Given their record-breaking Olympic wins and a bevy of other championship titles, it’s safe to say that tennis titans Venus and Serena Williams are in a league of their own. Covering the latest issue of The New York Times Magazine, the glowing sisters posed defiantly aside one another, hands clenched and a formidable pair of rock-hard abs on display.
In the cover story titled “Venus and Serena Against the World,” the Williams sisters look back on their long journey to athletic stardom. Their parents and coaches Richard Williams and Oracene Price, who are also spoken about in detail, recalled the Williams’ earlier years when their daughters trained in the inner city neighborhood of Compton, California.
Even during their youth, the ladies have had “the thing that can’t be taught,” Richard told the magazine. Oracene also took a moment to reflect on the mega success of her daughters.
“I reflected on the fact that in the United States, you don’t have many players that are doing well,” she told NY Times Magazine. "And then you have these two old, black girls, up in age now, and they’re still holding up America. That to me was remarkable.”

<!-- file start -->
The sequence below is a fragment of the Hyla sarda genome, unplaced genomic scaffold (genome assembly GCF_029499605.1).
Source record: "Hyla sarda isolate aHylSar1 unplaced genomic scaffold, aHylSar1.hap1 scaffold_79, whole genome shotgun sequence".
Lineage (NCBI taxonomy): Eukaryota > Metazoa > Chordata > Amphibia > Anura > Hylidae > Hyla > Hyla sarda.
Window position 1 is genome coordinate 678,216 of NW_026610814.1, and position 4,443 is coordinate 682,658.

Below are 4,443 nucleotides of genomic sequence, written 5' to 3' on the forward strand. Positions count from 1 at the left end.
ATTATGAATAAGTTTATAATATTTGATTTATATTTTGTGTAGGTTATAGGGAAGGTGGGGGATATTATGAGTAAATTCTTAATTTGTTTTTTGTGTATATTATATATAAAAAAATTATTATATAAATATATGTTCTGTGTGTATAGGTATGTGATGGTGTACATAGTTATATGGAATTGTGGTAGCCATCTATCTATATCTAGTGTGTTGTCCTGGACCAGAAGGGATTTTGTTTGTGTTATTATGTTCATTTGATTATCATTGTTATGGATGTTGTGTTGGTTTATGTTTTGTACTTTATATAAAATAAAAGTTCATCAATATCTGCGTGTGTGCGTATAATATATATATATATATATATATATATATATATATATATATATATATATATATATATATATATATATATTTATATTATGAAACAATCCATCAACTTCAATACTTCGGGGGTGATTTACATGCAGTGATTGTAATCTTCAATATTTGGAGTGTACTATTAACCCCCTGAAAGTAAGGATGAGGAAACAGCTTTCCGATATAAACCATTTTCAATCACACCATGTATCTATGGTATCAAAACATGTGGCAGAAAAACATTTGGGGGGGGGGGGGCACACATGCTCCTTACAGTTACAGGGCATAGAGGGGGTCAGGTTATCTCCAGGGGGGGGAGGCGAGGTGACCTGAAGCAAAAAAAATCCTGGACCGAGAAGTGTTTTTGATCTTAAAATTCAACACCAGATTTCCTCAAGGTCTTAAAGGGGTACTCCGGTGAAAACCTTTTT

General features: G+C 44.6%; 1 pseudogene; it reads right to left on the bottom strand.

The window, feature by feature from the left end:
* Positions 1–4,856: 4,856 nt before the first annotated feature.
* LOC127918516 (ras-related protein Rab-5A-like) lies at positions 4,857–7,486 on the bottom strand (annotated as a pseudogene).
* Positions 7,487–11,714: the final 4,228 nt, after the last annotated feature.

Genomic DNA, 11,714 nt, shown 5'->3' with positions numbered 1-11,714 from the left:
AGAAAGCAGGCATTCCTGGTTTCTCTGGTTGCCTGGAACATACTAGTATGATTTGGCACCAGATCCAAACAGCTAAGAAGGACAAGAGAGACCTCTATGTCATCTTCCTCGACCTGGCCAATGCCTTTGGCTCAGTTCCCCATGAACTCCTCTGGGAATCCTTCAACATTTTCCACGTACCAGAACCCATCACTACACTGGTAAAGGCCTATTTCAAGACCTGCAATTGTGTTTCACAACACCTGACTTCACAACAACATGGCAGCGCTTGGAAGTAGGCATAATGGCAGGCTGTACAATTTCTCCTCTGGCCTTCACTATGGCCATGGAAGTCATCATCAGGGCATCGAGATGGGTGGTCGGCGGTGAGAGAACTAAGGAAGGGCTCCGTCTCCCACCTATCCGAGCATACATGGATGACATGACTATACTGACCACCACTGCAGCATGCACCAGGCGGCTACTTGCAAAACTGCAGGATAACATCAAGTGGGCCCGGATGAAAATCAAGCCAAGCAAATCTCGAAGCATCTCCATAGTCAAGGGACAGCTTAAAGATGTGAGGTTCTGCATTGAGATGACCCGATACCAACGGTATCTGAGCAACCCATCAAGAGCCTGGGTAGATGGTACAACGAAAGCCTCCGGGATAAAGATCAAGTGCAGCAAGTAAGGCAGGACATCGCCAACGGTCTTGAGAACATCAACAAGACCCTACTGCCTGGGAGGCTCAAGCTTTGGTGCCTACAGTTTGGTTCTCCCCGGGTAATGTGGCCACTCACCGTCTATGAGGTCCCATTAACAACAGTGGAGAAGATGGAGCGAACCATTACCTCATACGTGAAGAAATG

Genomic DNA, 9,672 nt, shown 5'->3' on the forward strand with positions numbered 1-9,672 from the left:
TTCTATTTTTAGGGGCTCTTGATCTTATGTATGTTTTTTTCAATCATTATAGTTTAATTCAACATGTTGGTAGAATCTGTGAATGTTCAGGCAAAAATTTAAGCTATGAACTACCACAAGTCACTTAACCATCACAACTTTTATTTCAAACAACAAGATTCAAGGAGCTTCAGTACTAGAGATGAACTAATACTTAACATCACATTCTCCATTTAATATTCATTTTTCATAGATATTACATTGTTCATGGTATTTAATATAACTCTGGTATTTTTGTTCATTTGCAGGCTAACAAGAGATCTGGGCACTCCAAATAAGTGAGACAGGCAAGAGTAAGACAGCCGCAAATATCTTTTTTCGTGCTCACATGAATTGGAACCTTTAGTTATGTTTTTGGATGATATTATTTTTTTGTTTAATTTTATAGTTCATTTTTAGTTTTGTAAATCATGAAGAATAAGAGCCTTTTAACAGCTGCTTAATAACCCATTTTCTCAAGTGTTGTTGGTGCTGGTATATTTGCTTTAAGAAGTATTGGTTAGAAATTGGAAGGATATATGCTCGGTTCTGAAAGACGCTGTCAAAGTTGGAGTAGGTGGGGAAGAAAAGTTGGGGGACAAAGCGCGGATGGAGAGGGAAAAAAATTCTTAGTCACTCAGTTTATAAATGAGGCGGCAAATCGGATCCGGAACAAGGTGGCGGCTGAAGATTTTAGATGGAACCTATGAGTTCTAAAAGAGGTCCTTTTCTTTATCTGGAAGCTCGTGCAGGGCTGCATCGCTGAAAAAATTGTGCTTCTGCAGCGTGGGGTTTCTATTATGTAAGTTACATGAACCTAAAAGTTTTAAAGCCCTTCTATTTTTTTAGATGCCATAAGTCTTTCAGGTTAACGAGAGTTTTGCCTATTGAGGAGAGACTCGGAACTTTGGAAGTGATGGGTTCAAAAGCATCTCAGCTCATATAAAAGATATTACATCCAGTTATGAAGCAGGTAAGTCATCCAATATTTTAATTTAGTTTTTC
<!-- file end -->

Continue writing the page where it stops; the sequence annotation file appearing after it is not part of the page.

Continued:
The article touched on the more controversial moments of Serena’s career, notably her outburst at the 2009 U.S. Open.
“I was definitely stressed, and I was angry,” she said. “I don’t foot-fault. Like, I have in the past, but this woman should never make a call in the semifinals of a Grand Slam on a person who doesn’t foot-fault. She was totally wrong. I’m sorry. I’m not sorry. I looked at her like — I tried to warn her. And then she did it again. And I’m thinking, This is ridiculous.”
Serena also spoke at length about her boycotting of the Indian Wells Masters series after being ridiculed with racial slurs in 2001.
“But I don’t need to go back there,” Serena said in the interview. “They don’t like me. I don’t need to be there.”
“I thought, People like Martin Luther King Jr. boycotted things,” she continued. “And this is nothing on that level. Look at Muhammad Ali, he didn’t even play, he went to jail because he didn’t want to go to war. The least I can do is stand up for my people and not go there. That’s the very least I can do. It’s not even that hard of a decision. I get a vacation on those two weeks. It’s like the easiest decision of my career. They can penalize me to death, I’m never going back.”
Check out the NYT Magazine cover and the sisters' winning their Olympic gold medals in the slideshow below.
HuffPost Black Voices sends a daily dose of the best and most important news about black life, culture and excellence straight to your inbox. Learn more